A second musher has scratched from this year's race, long time fan favorite DeeDee Jonrowe, leaving 65 teams on the trail. 64 year old Jonrowe had previously announced she would retire after this year's Iditarod, which was her 36th time off the start. But by the time she reached Rainy Pass, she knew it was time to start the retirement party early. Her dogs looked great, but she was concerned about her own ability to continue and care for them properly. A wise decision from a seasoned professional and Seeing Double wishes her and her dogs all the best.
As is often the case, the back of the field is often dominated by rookies with this year is no exception. Currently, 7 of the last 10 teams are rookies, with Tara Cicatello - the current red lantern - checked into Rohn. This gives our field a spread of nearly 120 miles.
After mushers cross the Alaska Range and depart from Rohn, they are officially in what is referred to as the Interior of Alaska. Mountains like that have a big influence on weather, and mushers can expect the pattern to change on this side of the range with colder temps, more wind, and higher chances of snow. Although the section of trail between Rohn and Nikolai is reasonably flat compared to what they just faced, it is also home to the Farewell Burn and Buffalo tunnels. The Burn is a recovering forest fire area, and there are actual buffalo in the so-called tunnels. It can be rougher trail plagued by lighter snow, icy tussocks, and even frozen buffalo hoof prints just waiting to sprain a dog's wrist. Sections of trail further from The Burn reportedly had some open water to navigate and more ample snow. But while the snow base is some of the best the Iditarod trail has had in years, it is mushy and soft, reminiscent of mashed potatoes. Some speculate these snow conditions will eliminate the chance of a new record time finish as it keeps teams moving much more slowly.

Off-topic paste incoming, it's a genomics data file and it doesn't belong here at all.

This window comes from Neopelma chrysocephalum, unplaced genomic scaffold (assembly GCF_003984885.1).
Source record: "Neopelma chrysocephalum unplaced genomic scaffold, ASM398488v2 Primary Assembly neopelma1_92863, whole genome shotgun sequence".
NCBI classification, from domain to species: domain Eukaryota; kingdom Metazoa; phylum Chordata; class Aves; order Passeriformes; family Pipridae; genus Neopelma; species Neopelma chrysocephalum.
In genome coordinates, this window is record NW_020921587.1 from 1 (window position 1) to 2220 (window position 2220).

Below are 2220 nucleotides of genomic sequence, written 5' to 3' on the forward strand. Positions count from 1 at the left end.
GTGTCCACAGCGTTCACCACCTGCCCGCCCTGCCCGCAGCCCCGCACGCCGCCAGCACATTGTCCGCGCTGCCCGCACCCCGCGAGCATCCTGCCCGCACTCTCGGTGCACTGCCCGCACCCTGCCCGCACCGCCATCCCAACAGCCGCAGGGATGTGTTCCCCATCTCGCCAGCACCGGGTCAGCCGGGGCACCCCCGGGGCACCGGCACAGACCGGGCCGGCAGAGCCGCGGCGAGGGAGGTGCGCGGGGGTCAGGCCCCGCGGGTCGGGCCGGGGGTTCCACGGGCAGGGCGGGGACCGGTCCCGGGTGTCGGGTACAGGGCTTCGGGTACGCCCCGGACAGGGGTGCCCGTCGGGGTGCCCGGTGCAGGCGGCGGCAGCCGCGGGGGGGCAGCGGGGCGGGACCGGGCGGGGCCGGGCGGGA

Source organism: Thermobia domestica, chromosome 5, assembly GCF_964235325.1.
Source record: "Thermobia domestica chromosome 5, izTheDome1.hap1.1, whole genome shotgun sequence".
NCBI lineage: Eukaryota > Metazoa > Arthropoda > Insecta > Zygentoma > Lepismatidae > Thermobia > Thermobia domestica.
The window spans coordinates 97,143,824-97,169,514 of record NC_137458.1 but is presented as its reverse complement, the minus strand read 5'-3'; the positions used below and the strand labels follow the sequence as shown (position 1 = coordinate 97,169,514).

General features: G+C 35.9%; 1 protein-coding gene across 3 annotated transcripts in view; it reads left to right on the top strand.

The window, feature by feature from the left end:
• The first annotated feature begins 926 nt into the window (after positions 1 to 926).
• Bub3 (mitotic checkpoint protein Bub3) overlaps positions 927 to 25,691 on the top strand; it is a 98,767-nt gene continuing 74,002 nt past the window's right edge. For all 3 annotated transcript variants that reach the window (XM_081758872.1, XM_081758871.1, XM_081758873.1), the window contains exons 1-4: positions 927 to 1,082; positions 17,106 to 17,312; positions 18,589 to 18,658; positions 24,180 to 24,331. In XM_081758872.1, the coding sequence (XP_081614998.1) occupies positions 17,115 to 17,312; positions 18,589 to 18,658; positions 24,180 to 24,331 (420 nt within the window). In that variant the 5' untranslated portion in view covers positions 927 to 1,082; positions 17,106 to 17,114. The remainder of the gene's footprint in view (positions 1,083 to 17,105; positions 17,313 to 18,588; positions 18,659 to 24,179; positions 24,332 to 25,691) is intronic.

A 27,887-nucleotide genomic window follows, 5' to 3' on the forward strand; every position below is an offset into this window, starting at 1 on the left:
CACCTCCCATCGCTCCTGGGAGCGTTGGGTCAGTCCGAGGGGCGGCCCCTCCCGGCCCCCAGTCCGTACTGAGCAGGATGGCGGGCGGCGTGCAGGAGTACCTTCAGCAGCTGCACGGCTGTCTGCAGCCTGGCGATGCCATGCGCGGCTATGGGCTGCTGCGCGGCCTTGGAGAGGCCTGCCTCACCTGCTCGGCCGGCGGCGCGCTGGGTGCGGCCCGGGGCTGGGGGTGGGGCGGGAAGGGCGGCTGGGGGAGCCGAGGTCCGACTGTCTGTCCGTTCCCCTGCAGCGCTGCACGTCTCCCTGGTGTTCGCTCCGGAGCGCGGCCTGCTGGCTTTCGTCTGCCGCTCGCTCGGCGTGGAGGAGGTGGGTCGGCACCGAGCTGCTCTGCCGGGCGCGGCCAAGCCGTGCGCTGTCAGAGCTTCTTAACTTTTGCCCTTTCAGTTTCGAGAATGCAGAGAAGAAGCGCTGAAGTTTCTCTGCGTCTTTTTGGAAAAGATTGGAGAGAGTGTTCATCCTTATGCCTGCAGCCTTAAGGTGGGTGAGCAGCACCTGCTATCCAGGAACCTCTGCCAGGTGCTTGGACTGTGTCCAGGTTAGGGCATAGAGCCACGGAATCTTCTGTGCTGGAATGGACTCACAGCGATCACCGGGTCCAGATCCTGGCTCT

This just in from Jack, our Dropped Dog Correspondent ~ I have learned the 2nd dog Anna dropped in Rainy Pass was John, who presented with a cough and sore wrists. Jack has John back at the kennel now, and while he will be on antibiotics for 10 days to clear up the cough, he should be back to 100% in no time flat. Jack also filled me in that the weather really turned west of the Alaska Range, "grounding planes and messing with mushers, trail breakers and logistics." Portions of western Alaska were expected to get 8-12 inches of snow and experience 30-50mph winds. Sounds like things are even more interesting for the mushers and their dogs out on the trail than I had even thought.
Here are a few photos I dug up online that help show what the twins have seen out on the trail so far. Just remember, while a picture may be worth a thousand words, seeing it in real life can render one speechless. Click on the gallery for more info on each picture's location.